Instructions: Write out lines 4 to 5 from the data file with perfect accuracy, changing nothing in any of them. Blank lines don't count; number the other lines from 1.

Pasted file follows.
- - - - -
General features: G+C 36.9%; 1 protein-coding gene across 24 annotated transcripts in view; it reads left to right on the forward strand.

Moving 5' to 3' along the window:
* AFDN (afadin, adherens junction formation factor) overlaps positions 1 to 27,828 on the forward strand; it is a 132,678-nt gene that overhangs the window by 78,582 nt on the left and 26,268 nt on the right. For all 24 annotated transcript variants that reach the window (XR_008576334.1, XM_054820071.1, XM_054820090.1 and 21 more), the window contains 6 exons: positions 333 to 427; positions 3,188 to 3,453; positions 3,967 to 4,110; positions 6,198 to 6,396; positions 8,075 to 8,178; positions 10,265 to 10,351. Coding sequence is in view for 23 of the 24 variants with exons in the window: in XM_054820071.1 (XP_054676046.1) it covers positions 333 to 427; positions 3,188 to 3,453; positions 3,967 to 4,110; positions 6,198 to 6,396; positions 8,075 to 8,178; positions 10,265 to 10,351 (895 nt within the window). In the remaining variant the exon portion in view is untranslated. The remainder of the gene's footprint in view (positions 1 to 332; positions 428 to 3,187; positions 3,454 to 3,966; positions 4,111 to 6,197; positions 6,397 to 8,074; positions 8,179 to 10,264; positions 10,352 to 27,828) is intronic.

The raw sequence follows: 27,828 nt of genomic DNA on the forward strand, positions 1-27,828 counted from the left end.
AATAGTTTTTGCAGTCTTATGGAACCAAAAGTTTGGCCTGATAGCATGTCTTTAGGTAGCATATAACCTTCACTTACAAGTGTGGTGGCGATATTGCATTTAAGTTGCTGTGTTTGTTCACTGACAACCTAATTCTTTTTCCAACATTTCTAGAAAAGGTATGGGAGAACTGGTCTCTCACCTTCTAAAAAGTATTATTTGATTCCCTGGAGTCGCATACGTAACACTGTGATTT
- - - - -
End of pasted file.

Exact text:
The raw sequence follows: 27,828 nt of genomic DNA on the forward strand, positions 1-27,828 counted from the left end.
AATAGTTTTTGCAGTCTTATGGAACCAAAAGTTTGGCCTGATAGCATGTCTTTAGGTAGCATATAACCTTCACTTACAAGTGTGGTGGCGATATTGCATTTAAGTTGCTGTGTTTGTTCACTGACAACCTAATTCTTTTTCCAACATTTCTAGAAAAGGTATGGGAGAACTGGTCTCTCACCTTCTAAAAAGTATTATTTGATTCCCTGGAGTCGCATACGTAACACTGTGATTT